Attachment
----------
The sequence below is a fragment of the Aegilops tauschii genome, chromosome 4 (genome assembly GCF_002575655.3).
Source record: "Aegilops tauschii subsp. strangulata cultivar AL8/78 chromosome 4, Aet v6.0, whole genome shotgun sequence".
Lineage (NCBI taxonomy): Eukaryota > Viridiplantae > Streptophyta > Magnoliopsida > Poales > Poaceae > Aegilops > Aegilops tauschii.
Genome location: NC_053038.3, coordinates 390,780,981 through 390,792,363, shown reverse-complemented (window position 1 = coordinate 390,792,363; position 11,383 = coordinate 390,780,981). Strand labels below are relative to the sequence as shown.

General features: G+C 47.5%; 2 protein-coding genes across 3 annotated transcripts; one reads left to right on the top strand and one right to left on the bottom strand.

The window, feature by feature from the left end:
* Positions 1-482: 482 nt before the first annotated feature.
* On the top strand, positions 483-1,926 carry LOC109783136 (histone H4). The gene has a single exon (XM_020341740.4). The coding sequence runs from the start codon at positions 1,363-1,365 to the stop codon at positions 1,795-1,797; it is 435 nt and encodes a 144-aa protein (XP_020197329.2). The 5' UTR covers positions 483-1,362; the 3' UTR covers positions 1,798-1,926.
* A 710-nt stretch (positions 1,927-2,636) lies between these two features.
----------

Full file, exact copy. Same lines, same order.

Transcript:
The sequence below is a fragment of the Aegilops tauschii genome, chromosome 4 (genome assembly GCF_002575655.3).
Source record: "Aegilops tauschii subsp. strangulata cultivar AL8/78 chromosome 4, Aet v6.0, whole genome shotgun sequence".
Lineage (NCBI taxonomy): Eukaryota > Viridiplantae > Streptophyta > Magnoliopsida > Poales > Poaceae > Aegilops > Aegilops tauschii.
Genome location: NC_053038.3, coordinates 390,780,981 through 390,792,363, shown reverse-complemented (window position 1 = coordinate 390,792,363; position 11,383 = coordinate 390,780,981). Strand labels below are relative to the sequence as shown.

General features: G+C 47.5%; 2 protein-coding genes across 3 annotated transcripts; one reads left to right on the top strand and one right to left on the bottom strand.

The window, feature by feature from the left end:
* Positions 1-482: 482 nt before the first annotated feature.
* On the top strand, positions 483-1,926 carry LOC109783136 (histone H4). The gene has a single exon (XM_020341740.4). The coding sequence runs from the start codon at positions 1,363-1,365 to the stop codon at positions 1,795-1,797; it is 435 nt and encodes a 144-aa protein (XP_020197329.2). The 5' UTR covers positions 483-1,362; the 3' UTR covers positions 1,798-1,926.
* A 710-nt stretch (positions 1,927-2,636) lies between these two features.